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Strategies for Supporting Caregivers in the Workplace

It is well known that employees who are caregivers are experiencing high levels of burnout from balancing work and caregiving demands made more difficult by COVID-19.

As we head into the third year of the pandemic, employers continue to strategize ways to enhance family support not only to combat employee burnout, but also as a strategy to compete for talent amidst the Great Resignation. In a recent study by, 45% of employees seek “family friendliness” as a key attribute of their ideal organizational culture, yet only 33% describe their work culture as “family-friendly”.

Four trends we see emerging surrounding creating a “family-friendly” culture include wholistic caregiving, family forming support, paid family leave, and childcare support.

Wholistic Caregiving

Supporting families means expanding to include caregivers at all points in a caregiving journey whether an employee is just thinking about starting a family, managing a current family, or caregiving for an aging parent or disabled adult spouse. A staggering 55% of employees have left, adjusted their work, or want to due to the stress of balancing work and caregiving. Even more, almost all caregivers have difficulty performing tasks outside of work ultimately costing companies up to $38 billion in lost productivity, absenteeism, and retention. Caregiving has also significantly impacted mental health with 92% of caregivers feeling stressed with 50% experiencing depression.

Family Forming Support

Companies continue to expand on family forming support benefits with 60% saying these benefits have helped them attract top talent in the last three years. Infertility affects 1 in 8 people, more than asthma, diabetes, and depression, and 88% of employees are willing to change jobs for fertility benefits making this a highly valued program. The costs of forming a family range widely, reaching up to six-figures for surrogacy, making the family planning journey financially stressful and not feasible for many without employer-sponsored support. As companies enhance their benefits in this space, many are choosing to carve-out family forming benefits to a third-party point solution either through a flat-dollar reimbursement strategy or cycle-based benefit such as covering a 1-2 cycles of IVF or egg freezing.

Paid Family Leave

Employers are expanding paid parental leave to provide parity to both birthing and non-birthing parents with 68% of OneDigital leave of absence clients now offering the same benefit to all parents. Additionally, employers continue to increase the number of weeks paid leave. Today, 77% of OneDigital clients offer some form of paid leave. The recent “#ShowUsYourLeave” social media movement is bringing to light additional support programs for new parents such as leave for miscarriages or pet bereavement, solutions to provide new parents with advice and coaching, part-time ramp-up periods for new parents, and flexible work schedules.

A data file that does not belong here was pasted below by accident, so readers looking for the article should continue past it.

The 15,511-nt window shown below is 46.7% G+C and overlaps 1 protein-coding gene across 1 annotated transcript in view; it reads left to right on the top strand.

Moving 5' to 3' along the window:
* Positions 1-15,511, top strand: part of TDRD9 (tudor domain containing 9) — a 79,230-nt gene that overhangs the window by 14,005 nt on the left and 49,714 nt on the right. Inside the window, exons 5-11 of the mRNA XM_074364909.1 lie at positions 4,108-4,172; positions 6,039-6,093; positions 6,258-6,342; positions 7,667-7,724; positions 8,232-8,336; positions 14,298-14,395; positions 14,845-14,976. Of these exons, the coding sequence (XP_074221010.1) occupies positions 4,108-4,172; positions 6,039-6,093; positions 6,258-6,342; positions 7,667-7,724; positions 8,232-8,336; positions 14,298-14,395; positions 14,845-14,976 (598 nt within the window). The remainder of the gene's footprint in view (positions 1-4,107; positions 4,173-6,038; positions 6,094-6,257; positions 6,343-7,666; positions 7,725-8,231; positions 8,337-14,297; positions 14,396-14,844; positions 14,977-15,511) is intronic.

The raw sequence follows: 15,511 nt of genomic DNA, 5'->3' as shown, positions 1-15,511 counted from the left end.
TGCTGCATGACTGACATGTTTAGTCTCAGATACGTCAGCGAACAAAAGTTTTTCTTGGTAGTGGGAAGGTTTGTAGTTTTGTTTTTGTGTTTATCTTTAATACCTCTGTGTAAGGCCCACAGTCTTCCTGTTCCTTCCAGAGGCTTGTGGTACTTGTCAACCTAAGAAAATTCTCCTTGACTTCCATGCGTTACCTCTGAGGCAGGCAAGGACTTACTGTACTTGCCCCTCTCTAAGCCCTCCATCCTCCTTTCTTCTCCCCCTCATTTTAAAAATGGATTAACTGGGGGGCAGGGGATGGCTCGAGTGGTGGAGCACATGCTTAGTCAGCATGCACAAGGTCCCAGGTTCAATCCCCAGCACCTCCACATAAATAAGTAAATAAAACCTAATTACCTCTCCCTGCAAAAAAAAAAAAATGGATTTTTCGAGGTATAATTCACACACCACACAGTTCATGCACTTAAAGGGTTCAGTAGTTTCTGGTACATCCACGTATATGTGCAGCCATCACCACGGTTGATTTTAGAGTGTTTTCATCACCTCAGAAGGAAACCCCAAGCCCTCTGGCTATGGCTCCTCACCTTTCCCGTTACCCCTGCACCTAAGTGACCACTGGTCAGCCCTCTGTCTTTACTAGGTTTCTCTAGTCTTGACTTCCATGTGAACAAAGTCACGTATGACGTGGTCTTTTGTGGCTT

Childcare Support

People leaders predict benefits signaling an empathetic, family-friendly, flexible culture are most likely to retain employees. Top impact categories include subsidized childcare, flexible work hours, remote work, care concierge and elder care. Although 54% of People leaders believe their companies should provide “family friendly benefits, like childcare or senior care,” only 20% do. Additionally, 46% of working parents hope their employer will provide some form of child care or emergency child care meaning expanding benefit offerings in this space could have profound impact.

Here are some of the key ways companies are starting to focus their strategy around supporting caregivers:

  • Create an Intentional culture: Encourage flexibility, make space for dialogue, and roll-out family-first policies. Launch manager training to ensure managers understand how to support caregivers. Ensure that messaging around policies and initiatives is top-down and communicated by key stakeholders.
  • Establish an Employee Resource Group (ERG): Identify a caregiving leader, and then build a structure to help facilitate ongoing conversation.
  • Offer Financial resources: Subsidize back-up care, offer free legal and financial counseling, provide paid family leave and subsidized family forming benefits.
  • Provide supportive programs: Enhanced mental health services, care concierge, coordination and management.

Article provided by OneDigital

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